“Converts” typically have a love for Computer Science, but typically hold undergraduate degrees in related fields. Mine was Mathematics of Computation and Statistics. The Statistics B.S. was totally irrelevant. The Math of Computation B.S. was relevant in discovering my true interest, however, my life was consumed with writing proofs and solving puzzles. I only programmed for fun and to solve problems that I faced in daily life. Shortly after starting a Ph.D. in Statistics, I discovered that I wanted a career change to Computer Science and software engineering. Although I was subjected to the same curriculum as the undergraduates, it was rushed and did not provide the full experience the college CS majors received. Although I am booksmart in the fields, I come to the development world either being expected to know the ins and outs of engineering, or expected to pick it up quickly without the pampering. Learning engineering this way is fun, and not so mundane, but more frustrating.

But I though you already knew Java and Hadoop?

Well, that is all relatively speaking! The Java code I have written was not for Hadoop. The code that I write for my own research and hobby is much different from the code I am expected to write in production. In my research I always used Python (except in a few instances where I used Java) and the Hadoop Streaming package. Although Streaming is a great package, I feel it lacks the customization that a standard Hadoop job written in Java has. It also lacks the “meat” that the vanilla Hadoop distribution enjoys in the professional world. There are also performance gains from using vanilla Hadoop, as both the code and the framework are written in the same language and there is no interface among languages to deal with.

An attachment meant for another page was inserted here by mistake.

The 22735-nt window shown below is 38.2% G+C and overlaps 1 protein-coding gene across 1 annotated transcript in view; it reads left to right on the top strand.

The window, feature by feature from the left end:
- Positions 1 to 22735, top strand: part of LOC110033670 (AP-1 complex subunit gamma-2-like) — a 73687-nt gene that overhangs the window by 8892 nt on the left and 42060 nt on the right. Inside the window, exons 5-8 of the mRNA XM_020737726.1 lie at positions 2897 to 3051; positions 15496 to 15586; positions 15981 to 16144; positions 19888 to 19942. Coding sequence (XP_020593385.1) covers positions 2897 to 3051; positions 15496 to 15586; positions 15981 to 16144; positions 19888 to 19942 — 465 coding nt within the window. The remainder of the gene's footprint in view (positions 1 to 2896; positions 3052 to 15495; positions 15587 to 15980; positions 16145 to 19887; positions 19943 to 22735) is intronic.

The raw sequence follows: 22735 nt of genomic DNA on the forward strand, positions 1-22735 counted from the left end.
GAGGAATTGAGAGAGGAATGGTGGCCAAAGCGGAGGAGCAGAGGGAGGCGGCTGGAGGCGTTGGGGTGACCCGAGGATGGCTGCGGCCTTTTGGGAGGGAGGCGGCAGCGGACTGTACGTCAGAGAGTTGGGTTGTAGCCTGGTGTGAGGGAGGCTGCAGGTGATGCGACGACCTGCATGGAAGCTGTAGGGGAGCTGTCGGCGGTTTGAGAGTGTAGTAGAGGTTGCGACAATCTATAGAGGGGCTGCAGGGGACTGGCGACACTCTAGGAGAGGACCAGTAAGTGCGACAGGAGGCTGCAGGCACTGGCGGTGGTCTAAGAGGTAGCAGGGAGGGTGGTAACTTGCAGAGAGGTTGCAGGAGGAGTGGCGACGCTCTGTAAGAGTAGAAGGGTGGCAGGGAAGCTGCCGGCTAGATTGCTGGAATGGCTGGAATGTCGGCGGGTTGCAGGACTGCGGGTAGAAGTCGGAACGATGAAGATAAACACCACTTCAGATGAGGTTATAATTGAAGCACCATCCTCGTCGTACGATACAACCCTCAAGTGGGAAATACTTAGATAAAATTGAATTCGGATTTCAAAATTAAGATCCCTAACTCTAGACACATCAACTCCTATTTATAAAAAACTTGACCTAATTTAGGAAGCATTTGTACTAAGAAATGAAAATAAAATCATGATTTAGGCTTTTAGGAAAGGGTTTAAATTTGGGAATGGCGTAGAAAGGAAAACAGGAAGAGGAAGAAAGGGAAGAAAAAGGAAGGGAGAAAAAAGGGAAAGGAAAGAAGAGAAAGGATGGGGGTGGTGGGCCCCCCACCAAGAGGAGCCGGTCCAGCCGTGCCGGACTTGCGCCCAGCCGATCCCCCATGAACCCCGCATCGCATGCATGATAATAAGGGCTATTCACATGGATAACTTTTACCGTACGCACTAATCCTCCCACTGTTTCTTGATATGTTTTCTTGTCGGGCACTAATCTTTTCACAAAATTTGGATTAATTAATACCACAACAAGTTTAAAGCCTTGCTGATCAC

1. My code must execute successfully on tens and hundreds of thousands of files, not just some manageable subset that I have created.
  2. I did not write the code that created these files, so there are bugs and intricacies that I must defensively program against.